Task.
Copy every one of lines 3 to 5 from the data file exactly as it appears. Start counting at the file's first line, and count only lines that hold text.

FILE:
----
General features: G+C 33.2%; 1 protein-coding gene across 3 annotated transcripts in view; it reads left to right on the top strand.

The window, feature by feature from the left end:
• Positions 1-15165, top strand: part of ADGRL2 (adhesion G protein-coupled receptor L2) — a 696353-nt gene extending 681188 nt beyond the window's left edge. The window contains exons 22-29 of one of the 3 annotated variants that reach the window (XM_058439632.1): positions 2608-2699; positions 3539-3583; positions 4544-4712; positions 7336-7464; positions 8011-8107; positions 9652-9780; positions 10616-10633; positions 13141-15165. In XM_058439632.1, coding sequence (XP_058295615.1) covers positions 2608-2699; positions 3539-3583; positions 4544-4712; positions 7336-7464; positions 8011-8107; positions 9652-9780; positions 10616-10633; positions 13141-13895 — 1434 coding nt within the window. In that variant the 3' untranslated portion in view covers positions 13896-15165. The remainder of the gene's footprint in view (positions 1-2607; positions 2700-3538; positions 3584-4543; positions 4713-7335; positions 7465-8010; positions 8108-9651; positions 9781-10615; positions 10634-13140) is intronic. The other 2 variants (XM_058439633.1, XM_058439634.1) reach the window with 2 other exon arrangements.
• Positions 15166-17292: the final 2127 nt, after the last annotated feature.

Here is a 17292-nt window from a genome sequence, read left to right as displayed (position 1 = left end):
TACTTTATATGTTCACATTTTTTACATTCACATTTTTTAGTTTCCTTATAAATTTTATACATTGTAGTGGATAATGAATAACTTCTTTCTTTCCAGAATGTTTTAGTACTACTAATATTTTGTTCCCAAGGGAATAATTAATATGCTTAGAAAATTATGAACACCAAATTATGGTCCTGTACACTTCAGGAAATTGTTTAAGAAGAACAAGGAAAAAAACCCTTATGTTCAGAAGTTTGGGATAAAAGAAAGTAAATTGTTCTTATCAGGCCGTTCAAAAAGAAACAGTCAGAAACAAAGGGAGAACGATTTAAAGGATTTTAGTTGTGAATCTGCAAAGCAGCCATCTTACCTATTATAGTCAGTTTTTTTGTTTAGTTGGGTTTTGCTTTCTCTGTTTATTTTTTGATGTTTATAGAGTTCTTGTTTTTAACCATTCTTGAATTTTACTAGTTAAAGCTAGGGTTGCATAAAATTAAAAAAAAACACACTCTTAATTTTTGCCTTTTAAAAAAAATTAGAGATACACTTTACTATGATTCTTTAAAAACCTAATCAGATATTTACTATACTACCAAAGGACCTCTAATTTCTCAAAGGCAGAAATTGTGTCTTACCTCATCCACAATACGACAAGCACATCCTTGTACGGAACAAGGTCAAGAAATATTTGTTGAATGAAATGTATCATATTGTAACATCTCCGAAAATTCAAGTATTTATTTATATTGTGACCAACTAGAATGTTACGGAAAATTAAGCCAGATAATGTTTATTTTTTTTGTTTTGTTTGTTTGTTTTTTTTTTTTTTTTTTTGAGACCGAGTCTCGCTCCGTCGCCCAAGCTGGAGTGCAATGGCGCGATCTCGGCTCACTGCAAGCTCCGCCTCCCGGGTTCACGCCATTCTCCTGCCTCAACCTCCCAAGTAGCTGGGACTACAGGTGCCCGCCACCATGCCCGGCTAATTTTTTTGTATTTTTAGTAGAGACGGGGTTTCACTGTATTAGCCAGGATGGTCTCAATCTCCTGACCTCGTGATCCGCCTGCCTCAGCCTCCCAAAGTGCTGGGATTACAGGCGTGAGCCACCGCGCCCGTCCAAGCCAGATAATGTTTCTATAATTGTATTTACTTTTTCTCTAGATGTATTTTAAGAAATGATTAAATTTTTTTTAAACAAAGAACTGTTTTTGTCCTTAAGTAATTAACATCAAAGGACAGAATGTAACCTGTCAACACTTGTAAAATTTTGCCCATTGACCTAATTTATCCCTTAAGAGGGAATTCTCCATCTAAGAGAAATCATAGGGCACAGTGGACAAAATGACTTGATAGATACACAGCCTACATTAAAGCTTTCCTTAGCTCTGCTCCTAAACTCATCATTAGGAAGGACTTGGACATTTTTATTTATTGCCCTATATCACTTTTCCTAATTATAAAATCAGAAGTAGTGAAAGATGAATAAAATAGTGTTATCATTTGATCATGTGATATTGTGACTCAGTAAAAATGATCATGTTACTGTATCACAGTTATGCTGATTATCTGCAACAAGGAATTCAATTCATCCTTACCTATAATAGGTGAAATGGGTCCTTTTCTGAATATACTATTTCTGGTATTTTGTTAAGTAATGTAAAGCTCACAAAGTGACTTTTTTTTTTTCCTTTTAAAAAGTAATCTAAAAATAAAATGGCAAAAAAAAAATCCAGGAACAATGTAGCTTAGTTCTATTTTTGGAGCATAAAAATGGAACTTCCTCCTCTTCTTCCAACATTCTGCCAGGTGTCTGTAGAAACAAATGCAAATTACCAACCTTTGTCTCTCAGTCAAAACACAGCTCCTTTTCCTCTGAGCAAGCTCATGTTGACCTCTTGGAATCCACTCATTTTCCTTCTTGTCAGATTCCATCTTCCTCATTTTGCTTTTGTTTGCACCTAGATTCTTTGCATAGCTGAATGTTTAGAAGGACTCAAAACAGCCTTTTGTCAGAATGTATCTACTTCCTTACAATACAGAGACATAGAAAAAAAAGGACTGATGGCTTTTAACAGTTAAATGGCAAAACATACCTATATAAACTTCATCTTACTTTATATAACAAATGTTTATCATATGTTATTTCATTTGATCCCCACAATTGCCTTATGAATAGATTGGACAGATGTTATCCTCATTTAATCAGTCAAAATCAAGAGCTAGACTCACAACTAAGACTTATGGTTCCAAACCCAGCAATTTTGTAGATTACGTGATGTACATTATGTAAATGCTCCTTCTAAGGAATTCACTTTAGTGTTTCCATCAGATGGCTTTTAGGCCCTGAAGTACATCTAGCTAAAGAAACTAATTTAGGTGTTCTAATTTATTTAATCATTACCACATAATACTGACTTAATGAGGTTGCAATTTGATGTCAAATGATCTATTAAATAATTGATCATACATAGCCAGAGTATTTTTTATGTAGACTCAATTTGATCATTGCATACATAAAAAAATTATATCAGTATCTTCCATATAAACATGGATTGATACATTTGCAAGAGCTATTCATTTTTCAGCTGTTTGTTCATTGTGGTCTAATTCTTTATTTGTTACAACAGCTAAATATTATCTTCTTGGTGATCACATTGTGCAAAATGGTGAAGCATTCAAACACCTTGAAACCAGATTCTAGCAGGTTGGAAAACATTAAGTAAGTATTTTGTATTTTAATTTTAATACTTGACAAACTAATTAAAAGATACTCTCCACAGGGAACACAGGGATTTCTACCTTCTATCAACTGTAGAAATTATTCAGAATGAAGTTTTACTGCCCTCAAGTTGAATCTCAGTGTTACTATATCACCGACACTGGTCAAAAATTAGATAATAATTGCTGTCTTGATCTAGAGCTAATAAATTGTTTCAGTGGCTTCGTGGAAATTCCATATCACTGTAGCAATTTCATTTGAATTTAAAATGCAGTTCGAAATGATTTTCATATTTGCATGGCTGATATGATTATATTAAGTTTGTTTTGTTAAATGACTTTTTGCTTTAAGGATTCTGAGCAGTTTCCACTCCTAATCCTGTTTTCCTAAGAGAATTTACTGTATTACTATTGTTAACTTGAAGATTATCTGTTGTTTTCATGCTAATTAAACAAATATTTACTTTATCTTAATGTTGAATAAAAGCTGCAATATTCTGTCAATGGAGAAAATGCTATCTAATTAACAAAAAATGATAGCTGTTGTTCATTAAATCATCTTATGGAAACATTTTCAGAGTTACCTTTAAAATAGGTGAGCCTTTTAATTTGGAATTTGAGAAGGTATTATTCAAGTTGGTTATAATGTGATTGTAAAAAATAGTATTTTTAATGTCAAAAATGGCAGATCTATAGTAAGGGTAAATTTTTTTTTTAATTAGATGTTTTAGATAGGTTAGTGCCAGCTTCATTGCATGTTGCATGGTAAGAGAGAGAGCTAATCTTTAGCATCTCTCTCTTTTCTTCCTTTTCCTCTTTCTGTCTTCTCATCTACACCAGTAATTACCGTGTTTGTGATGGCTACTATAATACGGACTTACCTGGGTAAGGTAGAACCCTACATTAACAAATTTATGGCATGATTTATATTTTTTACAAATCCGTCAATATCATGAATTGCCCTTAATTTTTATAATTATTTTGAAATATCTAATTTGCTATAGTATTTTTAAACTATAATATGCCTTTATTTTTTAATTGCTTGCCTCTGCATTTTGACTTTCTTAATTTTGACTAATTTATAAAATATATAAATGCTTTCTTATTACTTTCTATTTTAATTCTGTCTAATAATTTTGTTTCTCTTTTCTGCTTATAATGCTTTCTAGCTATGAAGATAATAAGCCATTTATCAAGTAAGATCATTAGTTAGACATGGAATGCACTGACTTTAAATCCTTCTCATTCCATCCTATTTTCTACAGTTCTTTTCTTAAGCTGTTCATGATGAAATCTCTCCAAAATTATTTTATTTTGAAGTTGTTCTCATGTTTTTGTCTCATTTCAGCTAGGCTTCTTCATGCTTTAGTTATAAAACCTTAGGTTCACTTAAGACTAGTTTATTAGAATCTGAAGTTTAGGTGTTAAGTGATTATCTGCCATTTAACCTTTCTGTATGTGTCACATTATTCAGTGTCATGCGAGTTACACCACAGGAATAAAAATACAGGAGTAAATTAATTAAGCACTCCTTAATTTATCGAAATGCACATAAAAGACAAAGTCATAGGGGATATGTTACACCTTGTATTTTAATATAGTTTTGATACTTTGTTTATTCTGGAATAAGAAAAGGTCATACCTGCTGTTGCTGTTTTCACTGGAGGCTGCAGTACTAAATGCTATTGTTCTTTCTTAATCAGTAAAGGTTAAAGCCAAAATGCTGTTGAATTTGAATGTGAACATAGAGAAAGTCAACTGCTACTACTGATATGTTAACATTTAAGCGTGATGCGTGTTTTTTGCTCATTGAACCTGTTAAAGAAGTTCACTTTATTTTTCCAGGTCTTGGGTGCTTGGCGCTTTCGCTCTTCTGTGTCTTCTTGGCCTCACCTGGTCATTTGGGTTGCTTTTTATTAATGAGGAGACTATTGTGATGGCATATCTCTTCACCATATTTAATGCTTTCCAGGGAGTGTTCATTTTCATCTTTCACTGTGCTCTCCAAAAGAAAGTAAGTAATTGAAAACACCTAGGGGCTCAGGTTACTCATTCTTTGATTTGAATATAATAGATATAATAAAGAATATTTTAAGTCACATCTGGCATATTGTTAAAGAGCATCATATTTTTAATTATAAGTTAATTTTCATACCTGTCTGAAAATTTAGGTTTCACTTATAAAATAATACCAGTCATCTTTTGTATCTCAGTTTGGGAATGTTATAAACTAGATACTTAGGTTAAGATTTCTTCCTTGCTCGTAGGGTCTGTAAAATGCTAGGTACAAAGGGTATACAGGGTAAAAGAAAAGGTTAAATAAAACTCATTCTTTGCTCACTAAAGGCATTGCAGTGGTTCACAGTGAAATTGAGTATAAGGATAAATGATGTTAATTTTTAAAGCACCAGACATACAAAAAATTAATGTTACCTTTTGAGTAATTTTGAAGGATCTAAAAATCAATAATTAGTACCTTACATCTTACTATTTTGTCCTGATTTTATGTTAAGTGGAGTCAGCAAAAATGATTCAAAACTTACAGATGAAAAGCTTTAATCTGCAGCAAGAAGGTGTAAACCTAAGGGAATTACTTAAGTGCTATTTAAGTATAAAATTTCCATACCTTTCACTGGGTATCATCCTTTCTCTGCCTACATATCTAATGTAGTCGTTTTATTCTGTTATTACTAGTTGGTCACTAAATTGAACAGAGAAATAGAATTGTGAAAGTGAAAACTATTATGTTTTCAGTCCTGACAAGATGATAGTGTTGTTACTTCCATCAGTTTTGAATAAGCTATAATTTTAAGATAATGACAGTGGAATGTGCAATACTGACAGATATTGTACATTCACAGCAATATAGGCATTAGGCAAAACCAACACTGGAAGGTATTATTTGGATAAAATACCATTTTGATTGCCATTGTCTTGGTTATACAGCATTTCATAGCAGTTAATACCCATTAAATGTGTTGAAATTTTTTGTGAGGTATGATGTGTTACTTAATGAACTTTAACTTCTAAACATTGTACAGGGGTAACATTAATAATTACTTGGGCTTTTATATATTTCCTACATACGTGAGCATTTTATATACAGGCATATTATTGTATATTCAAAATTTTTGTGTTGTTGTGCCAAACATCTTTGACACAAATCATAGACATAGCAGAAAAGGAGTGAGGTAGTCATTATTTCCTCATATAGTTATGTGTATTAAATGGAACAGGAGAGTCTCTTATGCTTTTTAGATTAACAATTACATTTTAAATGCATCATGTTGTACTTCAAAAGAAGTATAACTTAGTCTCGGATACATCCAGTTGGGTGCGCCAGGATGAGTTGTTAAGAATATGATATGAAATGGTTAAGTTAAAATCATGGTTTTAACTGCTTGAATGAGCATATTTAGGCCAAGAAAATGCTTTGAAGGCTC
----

• Positions 1-15165, top strand: part of ADGRL2 (adhesion G protein-coupled receptor L2) — a 696353-nt gene extending 681188 nt beyond the window's left edge. The window contains exons 22-29 of one of the 3 annotated variants that reach the window (XM_058439632.1): positions 2608-2699; positions 3539-3583; positions 4544-4712; positions 7336-7464; positions 8011-8107; positions 9652-9780; positions 10616-10633; positions 13141-15165. In XM_058439632.1, coding sequence (XP_058295615.1) covers positions 2608-2699; positions 3539-3583; positions 4544-4712; positions 7336-7464; positions 8011-8107; positions 9652-9780; positions 10616-10633; positions 13141-13895 — 1434 coding nt within the window. In that variant the 3' untranslated portion in view covers positions 13896-15165. The remainder of the gene's footprint in view (positions 1-2607; positions 2700-3538; positions 3584-4543; positions 4713-7335; positions 7465-8010; positions 8108-9651; positions 9781-10615; positions 10634-13140) is intronic. The other 2 variants (XM_058439633.1, XM_058439634.1) reach the window with 2 other exon arrangements.
• Positions 15166-17292: the final 2127 nt, after the last annotated feature.

Here is a 17292-nt window from a genome sequence, read left to right as displayed (position 1 = left end):